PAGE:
Earlier this month, Vietnam’s Authority of Broadcasting and Electronic Information (ABEI), the country’s main watchdog of online content, escalated its game against “trash” online content – a term the authority uses to chastise content that is deceptive or runs counter to its conception of civil morality. According to ABEI’s head, under this campaign, domestic and international brands will be fined for advertising on blacklisted channels – websites, social media accounts, content channels, and community pages – described by ABEI as “harmful.” Meanwhile, a priority “whitelist” of licensed channels will also be circulated, though ABEI will retain the power to blacklist a whitelisted channel within hours.
The campaign is ambitious, but it raises many questions, chiefly given that recent probes into online content have appeared to depend more on public sentiment than hard rules. The shaky approach of the campaign, together with the proposed harsh punishments, may bring more harm than good, undermining the rule of law and notions of social fairness.
ABEI delivered the above messages in early December, only days after the takedown of a viral TikTok clip. The clip was posted by Tuan, a content creator who runs a shockvertising TikTok page, and depicted him gifting a poor elder with her favorite meal of choice. The deed was good, but Tuan’s language mocked the poor lady. His language was deplorably distasteful yet ignorable. It could be argued that Tuan did not mean bad when he mocked the lady, and the lady did not resist his deeds and words.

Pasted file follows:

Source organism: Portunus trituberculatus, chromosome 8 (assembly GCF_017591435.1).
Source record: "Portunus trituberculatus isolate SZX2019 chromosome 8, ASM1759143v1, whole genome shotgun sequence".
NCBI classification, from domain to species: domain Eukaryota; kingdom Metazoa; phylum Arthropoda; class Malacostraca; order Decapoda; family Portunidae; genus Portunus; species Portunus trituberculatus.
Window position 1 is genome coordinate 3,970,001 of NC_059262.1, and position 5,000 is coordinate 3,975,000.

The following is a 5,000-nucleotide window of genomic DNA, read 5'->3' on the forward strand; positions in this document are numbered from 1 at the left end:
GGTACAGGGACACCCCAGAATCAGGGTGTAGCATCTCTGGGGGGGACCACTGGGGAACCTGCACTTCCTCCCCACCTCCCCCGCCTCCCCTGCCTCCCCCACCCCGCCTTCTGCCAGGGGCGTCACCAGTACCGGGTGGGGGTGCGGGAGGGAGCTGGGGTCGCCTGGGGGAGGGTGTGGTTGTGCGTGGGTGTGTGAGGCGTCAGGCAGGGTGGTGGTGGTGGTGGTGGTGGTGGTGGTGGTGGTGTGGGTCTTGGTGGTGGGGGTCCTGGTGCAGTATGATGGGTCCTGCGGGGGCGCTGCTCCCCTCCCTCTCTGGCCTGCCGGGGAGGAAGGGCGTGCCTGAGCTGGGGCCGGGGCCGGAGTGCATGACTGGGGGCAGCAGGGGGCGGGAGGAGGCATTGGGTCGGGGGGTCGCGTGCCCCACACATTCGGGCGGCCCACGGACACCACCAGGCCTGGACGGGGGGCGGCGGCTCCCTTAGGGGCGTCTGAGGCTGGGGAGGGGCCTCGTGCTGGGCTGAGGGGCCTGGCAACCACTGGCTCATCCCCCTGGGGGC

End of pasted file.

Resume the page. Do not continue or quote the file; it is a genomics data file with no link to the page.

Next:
Yet, a huge boycott call ensued, and Tuan was summoned for a meeting with ABEI. In the meeting, which a uniformed policeman also joined, Tuan remorsefully admitted that his action was “careless” and “morally inappropriate.” He was then fined $300 for “sharing content that violated civil customs.” The financial loss was small, but TiktTok blocked his channel permanently. Tuan’s channel will likely be blacklisted by ABEI, marking an end to his career as an influencer.
Tuan is just one of person who has fallen afoul of ABEI’s strictures in recent years. In September 2020, a content creator was fined for a clip of him cooking congee with an unplucked chicken. The authority found that his action went against social customs. In April of this year, a famous singer was fined (through his agency) for releasing on YouTube a music video depicting a depressed teenager who ostensibly jumped off a high-rise building. The authority censured the clip as “negative and non-educational,” geoblocked it, and fined the singer for “having damaging impacts on the health and psychosocial well-being of the community.” The clip was released during the country’s anxiety over three teenagers’ suicides and triggered a huge backlash from netizens. Despite the singer’s explanation that he meant to alert people about mental illness, the authority sided with the public worry.
However, not all cases have been treated the same.